Business as Usual – “Brats on Parade”

Several years ago when I lived in Manhattan, taking acting classes, auditioning, trying my hand at the playwright’s trade and hoping for that big break, I did the one of two things hopefuls like me did.  Since I didn’t want to wait tables, I signed on as an office temp.

Because I was a little older than an ingénue and because I had a lot of office skills, I was assigned to corporate offices all over the city where I sat like a fly on the wall, observing and listening to what goes on in those high rise, high profile rooms.

Temps are here today, gone tomorrow and have no status, which can be a great thing for an aspiring actress and playwright.  The secrets. The weeping. The stories.

As I watched and listened, amazed sometimes at the behavior of grownups leading industry and government in the city that never sleeps, I began to write a series of sketches I called “Brats,” because I was seeing adult men and women in expensive suits or dresses behaving with all the dignity and impulse control of little kids on a playground.

I mean, really.

In the sketches, the actors wore those expensive suits or dresses, but the words that came out of their mouths were those of the kids on the playground.  I had a lot of fun with it.

Fast forward to 2017.  Every day the news is filled with Brats on Parade.  Take today, for instance, and the shoving match between Mick Mulvaney and Leandra English over who will get to be first in line for the best swing at recess – oops, sorry – over who will run the Consumer Financial Protection Bureau.

I loved the photo of Mulvaney, who arrived early after a stop at Dunkin Donuts to pick up a little sugar for the staff, poring studiously over the papers in the office.  “See, Ma, I’m working.”

This script really writes itself, but in my writer’s mind there are little thought clouds over everyone.  Over Mulvaney, I envision a thought cloud that goes something like this:

“Jesus, I’ve got enough to do with the budget, and now Trump’s got me sitting here fiddling with this frigging CFPB because he doesn’t want Cordray and English to win.  And Dunkin Donuts?  That cheap SOB wouldn’t even spring for orange cranberry scones. Give me a break.”

Back at the White House, Big Bully Trump is laughing and making his “Nyah, nyah, nyah, nyah, nyah” noises.  “Mick got there firrr-st.  Mick got there firrr-st.”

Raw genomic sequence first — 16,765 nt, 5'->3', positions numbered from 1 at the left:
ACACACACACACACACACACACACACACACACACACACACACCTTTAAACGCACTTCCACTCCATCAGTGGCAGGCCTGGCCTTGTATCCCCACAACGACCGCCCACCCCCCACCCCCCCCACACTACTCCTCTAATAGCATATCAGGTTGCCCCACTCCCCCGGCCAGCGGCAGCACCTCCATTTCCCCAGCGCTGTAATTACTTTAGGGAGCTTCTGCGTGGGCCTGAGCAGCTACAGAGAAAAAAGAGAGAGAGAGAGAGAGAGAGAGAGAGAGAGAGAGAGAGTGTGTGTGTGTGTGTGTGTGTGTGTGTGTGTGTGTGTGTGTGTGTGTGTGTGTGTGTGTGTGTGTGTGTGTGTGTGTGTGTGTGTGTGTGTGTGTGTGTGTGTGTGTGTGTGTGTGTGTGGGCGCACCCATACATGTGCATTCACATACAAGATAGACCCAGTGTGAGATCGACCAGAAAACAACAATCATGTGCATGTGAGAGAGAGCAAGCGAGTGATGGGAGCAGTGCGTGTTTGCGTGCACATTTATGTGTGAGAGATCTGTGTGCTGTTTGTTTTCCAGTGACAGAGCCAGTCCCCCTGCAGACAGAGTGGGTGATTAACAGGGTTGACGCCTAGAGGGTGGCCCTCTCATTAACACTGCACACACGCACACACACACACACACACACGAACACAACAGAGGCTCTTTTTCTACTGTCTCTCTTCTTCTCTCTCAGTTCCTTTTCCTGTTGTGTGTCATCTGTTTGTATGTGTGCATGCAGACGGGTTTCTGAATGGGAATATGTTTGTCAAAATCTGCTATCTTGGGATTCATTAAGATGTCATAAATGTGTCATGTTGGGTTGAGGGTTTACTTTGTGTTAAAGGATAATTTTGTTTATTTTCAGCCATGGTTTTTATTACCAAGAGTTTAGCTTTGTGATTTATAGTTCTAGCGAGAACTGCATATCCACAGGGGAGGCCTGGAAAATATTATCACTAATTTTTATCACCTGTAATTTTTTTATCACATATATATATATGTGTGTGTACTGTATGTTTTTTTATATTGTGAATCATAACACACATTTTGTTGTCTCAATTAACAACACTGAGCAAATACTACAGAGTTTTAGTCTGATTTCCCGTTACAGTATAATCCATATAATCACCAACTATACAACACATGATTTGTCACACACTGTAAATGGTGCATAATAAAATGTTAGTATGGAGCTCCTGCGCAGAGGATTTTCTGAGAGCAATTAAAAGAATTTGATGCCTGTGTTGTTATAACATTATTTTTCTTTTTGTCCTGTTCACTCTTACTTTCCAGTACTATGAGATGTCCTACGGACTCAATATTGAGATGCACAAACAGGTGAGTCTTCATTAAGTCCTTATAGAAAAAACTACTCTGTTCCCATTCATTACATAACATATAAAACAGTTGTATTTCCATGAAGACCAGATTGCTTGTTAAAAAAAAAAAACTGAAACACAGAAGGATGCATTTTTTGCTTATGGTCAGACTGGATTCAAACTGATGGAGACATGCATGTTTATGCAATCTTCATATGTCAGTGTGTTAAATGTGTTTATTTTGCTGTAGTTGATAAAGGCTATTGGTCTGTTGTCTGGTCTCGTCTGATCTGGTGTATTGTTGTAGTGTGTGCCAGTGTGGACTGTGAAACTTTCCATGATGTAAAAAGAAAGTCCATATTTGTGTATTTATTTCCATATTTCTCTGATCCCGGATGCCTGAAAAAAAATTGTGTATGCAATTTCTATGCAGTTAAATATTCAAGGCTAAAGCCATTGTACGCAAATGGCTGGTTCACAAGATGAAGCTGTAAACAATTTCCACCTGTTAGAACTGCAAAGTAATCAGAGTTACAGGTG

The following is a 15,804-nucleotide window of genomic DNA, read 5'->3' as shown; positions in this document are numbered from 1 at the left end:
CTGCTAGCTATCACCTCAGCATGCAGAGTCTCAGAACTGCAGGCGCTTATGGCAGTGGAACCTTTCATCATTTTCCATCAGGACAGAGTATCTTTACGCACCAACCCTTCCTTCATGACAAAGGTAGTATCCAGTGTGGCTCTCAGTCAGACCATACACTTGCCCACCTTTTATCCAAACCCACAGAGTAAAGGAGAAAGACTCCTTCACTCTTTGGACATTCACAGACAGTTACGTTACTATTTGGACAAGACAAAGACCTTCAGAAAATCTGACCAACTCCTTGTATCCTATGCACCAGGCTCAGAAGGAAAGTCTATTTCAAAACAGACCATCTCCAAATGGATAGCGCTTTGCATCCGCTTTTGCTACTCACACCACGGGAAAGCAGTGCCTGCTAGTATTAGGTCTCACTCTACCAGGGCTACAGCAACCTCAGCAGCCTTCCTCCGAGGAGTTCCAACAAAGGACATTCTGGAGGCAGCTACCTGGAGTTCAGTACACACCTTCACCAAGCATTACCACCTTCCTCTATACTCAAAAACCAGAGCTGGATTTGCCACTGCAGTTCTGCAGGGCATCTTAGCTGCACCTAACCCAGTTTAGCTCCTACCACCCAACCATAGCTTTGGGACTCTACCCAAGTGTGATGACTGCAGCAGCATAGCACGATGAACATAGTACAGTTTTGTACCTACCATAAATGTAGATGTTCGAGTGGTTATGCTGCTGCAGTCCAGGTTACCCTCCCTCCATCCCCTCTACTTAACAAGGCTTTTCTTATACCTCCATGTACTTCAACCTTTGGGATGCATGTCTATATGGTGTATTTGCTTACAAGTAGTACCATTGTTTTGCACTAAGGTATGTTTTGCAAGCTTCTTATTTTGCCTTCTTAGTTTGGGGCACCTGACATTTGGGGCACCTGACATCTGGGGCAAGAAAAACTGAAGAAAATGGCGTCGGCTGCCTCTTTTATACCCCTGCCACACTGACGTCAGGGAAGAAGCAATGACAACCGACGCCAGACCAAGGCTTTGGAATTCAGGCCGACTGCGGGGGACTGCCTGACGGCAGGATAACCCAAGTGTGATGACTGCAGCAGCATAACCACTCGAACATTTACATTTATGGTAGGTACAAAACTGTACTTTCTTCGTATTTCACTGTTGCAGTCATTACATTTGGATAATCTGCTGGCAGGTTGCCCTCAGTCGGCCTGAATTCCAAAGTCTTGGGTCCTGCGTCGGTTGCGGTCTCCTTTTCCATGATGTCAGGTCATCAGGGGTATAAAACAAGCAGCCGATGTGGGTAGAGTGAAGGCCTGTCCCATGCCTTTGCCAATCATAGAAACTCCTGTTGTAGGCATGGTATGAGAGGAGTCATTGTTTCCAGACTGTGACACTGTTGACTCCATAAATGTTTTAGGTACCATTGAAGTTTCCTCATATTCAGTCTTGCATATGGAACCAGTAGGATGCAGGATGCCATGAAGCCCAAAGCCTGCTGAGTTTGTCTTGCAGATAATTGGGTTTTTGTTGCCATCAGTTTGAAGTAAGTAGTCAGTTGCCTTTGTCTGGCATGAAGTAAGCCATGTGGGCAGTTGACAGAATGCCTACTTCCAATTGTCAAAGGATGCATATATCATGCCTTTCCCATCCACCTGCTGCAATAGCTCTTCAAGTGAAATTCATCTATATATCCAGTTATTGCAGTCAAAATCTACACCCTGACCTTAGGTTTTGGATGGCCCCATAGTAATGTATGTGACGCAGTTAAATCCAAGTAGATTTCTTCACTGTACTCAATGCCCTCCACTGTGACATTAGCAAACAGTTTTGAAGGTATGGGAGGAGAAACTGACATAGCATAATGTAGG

Meanwhile, Leandra’s in the girls bathroom, telling her friends how much she hates, hates, hates Mick Mulvaney and Donald Trump.  “I deserve this promotion and my mom already made my promotion outfit and it’s really cute.  Those stupid, stupid boys ruin everything.”  Her friends console her, of course, and promise they will never speak to any of those boys again.  Yeah, right.

My friends, the “Brats” sketches are playing out every day in Washington and New York and probably in your fair city as well. To paraphrase John Steinbeck – forgive me, John:

“Wherever they’s a fight so the important people can be first in line, the brats’ll be there. Wherever they’s a billionaire in a Brooks Brothers suit makin’ fun of a little guy, the brats’ll be there.  Wherever they’s bureaucrats and elected officials takin’ their time an’ your money to fix our problems, the brats’ll be there. An’ when they’s petty ways to run a business or a country—why, the brats’ll be there.”

I’ve been the “sworn enemy of the stuffed shirt…” for as long as I can remember.  Here’s the way I do it.  In any meeting or gathering or one-on-one with a stuffed shirt of any stripe – political, religious, corporate, bureaucratic – or just an officious or bossy SOB who thinks he or she is God’s gift and I should, too – I see that person as nine-years-old on a grade school playground.  And I hear the words in that voice.

This technique works wonders for me.  You might like it, too.  It’s “Brats” to a tee.  FYI, I’m retaining the copyright.








The View from Under the Bus

So, ladies, how’s the view from under the bus?

Donald Trump yesterday gave the go-ahead that we are all fair game for whatever groping, fondling, ass-grabbing or other “playful” interfering men may wish to pursue.

This goes for our daughters, granddaughters, mothers, aunts, cousins, sisters, nieces, the lady next door and any little girls you might know.  And nobody even has to dress provocatively to warrant these assaults.

Of course, Trump is fully excusing his own behavior with yesterday’s proclamation, but that’s not a surprise.

That the biggest stir – the Moore story – is happening in the South is not a surprise to me either.  I lived down there for part of a year back in the 1990s, and it was an eye-opening experience.

While there I read a book, Southern Ladies and Gentlemen, by southern woman Florence King that pretty much laid it all out.  One chapter dealt with attitudes of southern men toward women.  Forget Gone with the Wind.  This was different.  And I felt it almost daily as I worked as a consultant to a large organization – a woman in business besides baking cookies, land o’mercy!

King wrote about men trying to put the moves on women and that women in such situations were caught in a Catch-22 of responses.  If a woman stood up for herself and resisted, she was a bitch.  If she went along, she was a whore.

This is playing itself out now in Alabama.  And in the mind of Donald Trump.  And a lot of other people, men and – sadly – some women.  And it’s been playing itself out in plain sight for many years.

The public officials and law officers who now say they knew all along what Moore was doing are as culpable as Moore himself.

Did no one of them have the good sense or moral courage to come forward and shut this nonsense down?  Do any of the people who now say that “it happened a long time ago” or “it was just a joke” or “where’s your sense of humor?” think this lets anybody off the hook?

Speaking from experience both as a child and an adult, let me make a few things clear.